GARDENER COLUMN: Accompanying planting in the vegetable garden | Home & Garden

“Gardening is learning, learning, learning. That’s the fun part about them. You’re always learning.” – Helen Mirren

I planted my vegetable garden on May 21st and it took me almost all day to work on my garden plan. I have eight 4ft by 8ft beds so I can rotate my plants. However, I continue to struggle not to overcrowd my beds as I still end up with several broccoli, Brussels sprouts, tomatoes, peppers or some other veg I forgot in my original design. I practice a form of square foot gardening and companion planting in my gardens, so I do a lot of research before planting to make sure I don’t plant certain things together. Brussels sprouts, broccoli, and cabbage belong to the brassica family — cabbage — and they don’t always play well with other vegetables in the garden. I like to plant tomatoes, peppers, eggplants, runner beans and strawberries and they don’t like being around members of the Brassica family.

Whether you have a large or small garden, it’s helpful to know which plants work well together and which don’t. Companion planting has numerous benefits. For example, planting certain plants together can help deter harmful insects or critters. Onions and garlic are two such plants. I set aside some garlic cloves to plant around my roses to deter aphids and Japanese beetles and to reduce fungal diseases like black spot. Companion plants such as marigolds, calendula, snow peas, borage, and nasturtium can be used to attract beneficial pollinators or deter pests. You not only have happy vegetables, but also a beautiful garden. Companion plants can provide shade for smaller plants or those that like to shoot in hot weather. If you have climbing plants, a tall, sturdy companion plant can provide support. In some cases, the plant can change soil composition or improve soil fertility. Vegetables from the Fabaceae family — legumes — like peas and beans help make nitrogen more available in the soil. You can even use companion plants to help with weed suppression. Of course, using square foot gardening techniques can also help reduce weeds.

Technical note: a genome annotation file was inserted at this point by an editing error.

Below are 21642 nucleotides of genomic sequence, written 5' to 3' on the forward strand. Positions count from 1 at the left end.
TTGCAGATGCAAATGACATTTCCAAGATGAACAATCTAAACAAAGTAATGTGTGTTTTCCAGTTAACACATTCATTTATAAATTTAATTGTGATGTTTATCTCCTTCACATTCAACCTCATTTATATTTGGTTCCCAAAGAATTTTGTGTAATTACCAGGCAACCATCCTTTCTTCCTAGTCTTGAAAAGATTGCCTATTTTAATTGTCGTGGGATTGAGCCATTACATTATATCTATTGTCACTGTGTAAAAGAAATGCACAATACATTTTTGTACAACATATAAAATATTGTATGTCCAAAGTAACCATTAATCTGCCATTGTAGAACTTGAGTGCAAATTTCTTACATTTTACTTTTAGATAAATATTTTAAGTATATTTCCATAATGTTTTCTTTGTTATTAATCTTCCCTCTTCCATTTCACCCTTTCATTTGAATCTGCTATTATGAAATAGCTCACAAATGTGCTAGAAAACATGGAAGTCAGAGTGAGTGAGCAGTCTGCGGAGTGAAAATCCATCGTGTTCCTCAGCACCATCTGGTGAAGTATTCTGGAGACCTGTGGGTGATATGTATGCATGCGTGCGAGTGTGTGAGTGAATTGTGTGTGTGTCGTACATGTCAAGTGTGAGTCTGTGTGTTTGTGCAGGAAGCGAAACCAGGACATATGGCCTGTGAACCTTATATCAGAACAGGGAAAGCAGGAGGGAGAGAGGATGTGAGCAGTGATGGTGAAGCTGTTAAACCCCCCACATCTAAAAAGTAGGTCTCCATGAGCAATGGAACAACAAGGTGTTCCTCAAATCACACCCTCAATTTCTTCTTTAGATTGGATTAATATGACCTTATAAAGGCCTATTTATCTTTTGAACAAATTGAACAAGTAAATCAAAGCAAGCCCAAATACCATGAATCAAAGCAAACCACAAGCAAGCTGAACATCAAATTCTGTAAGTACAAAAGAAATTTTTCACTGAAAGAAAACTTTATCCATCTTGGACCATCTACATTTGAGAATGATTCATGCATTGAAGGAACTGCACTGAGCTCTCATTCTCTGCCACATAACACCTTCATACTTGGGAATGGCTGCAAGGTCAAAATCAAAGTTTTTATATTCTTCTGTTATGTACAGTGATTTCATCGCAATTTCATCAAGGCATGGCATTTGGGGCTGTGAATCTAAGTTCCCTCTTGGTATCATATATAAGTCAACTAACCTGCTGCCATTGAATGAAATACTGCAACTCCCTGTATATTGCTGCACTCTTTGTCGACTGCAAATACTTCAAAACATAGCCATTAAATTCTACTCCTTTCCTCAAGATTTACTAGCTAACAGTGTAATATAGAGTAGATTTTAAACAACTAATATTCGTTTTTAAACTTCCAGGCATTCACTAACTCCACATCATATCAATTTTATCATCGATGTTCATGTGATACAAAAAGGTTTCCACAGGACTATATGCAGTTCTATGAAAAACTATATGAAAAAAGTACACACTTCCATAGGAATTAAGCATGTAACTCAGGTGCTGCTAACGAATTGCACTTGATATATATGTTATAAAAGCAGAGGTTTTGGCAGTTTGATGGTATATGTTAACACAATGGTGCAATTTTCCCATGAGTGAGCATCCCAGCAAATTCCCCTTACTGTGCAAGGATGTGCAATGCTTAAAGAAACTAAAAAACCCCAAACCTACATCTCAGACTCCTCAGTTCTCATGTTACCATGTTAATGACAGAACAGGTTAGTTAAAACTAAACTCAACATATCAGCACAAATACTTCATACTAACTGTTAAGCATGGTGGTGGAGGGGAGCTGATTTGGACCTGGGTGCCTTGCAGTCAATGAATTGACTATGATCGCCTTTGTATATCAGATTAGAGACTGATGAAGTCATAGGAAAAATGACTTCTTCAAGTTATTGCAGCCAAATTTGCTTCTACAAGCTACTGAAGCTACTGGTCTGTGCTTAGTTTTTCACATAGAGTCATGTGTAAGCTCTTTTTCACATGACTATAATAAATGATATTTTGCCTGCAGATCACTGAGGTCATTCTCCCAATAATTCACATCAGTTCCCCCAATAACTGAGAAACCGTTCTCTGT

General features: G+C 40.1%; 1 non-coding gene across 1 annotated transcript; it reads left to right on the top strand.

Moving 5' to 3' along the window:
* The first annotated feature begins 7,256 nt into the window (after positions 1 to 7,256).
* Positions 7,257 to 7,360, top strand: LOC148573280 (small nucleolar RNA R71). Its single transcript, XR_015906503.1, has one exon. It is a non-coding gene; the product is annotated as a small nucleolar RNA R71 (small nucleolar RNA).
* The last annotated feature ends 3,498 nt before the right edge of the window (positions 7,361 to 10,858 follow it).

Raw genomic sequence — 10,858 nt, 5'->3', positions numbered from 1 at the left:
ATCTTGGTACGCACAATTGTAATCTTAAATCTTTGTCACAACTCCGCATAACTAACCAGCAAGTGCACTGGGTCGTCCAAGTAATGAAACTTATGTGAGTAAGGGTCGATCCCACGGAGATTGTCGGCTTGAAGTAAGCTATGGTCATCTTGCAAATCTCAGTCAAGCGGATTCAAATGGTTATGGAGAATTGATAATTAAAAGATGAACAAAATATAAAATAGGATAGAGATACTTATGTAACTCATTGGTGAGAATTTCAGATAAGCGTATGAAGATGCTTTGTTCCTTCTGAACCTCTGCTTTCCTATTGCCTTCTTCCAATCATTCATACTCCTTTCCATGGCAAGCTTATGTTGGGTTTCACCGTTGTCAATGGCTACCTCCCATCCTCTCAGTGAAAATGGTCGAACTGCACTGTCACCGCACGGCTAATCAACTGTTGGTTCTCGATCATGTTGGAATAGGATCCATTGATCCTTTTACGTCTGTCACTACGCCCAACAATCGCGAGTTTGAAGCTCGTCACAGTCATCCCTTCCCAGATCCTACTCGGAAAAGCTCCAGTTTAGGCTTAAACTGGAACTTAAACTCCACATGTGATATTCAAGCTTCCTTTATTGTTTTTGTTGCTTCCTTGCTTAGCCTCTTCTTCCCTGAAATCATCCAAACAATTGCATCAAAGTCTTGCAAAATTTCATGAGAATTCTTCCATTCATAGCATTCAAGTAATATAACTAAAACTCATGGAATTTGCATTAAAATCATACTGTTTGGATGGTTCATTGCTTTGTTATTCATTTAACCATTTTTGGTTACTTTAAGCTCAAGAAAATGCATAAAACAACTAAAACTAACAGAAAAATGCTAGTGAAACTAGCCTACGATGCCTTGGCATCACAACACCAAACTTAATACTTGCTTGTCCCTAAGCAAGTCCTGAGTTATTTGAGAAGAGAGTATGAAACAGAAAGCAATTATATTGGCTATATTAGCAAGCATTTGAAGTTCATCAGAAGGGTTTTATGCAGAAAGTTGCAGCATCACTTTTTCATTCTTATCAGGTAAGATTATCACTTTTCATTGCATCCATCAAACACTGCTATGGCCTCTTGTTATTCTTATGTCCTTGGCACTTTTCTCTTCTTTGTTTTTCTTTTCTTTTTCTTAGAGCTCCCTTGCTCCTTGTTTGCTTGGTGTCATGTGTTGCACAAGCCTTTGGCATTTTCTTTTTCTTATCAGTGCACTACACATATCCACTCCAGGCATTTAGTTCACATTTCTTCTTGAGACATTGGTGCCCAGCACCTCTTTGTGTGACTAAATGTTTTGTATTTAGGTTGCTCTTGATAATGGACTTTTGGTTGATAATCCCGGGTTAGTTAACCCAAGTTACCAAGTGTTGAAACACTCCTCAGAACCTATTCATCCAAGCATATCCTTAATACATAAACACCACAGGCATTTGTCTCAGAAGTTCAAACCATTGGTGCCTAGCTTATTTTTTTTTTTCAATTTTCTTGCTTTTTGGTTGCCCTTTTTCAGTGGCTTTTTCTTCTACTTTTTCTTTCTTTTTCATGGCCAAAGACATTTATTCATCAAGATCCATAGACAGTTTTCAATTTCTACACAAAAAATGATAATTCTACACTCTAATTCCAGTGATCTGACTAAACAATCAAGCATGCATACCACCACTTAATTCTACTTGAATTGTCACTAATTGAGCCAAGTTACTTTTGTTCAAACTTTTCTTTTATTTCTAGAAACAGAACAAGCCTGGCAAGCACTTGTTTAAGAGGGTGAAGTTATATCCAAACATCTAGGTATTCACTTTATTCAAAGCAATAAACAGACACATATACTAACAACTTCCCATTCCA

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Planting companion plants isn’t difficult, it just requires a little research before planting. When I plan my vegetable garden, I first list the vegetables I want to plant. For each I make a note of how much space they need, light requirements – as I get shade on different parts of my garden at different times of the day, and how long they need to grow before harvest. I then research each plant’s recommended companion plants and those I should avoid planting nearby. With pencil and grid paper in hand, I sketch each vegetable patch. You can do this with raised beds or large soil beds – the process is the same. I recommend using a pencil or erasable pen as you may find that you need to move things around. As you rotate your garden, you may find that you can go back to your original plan every three to four years. I couldn’t really go back to the same plan as I tend to try new veggies every year and others get crossed off my planting list from time to time as well. Plan your vegetable garden first to find good vegetable neighbors and you may find that your garden is even more amazing than the year before.

For more information on companion planting, you can listen to this radio show at Now if I could only figure out how not to overcrowd I would have an amazing vegetable garden.

For more information or garden questions, contact the University of Wisconsin Madison of Extension Sauk County office at 608-355-3250 or email



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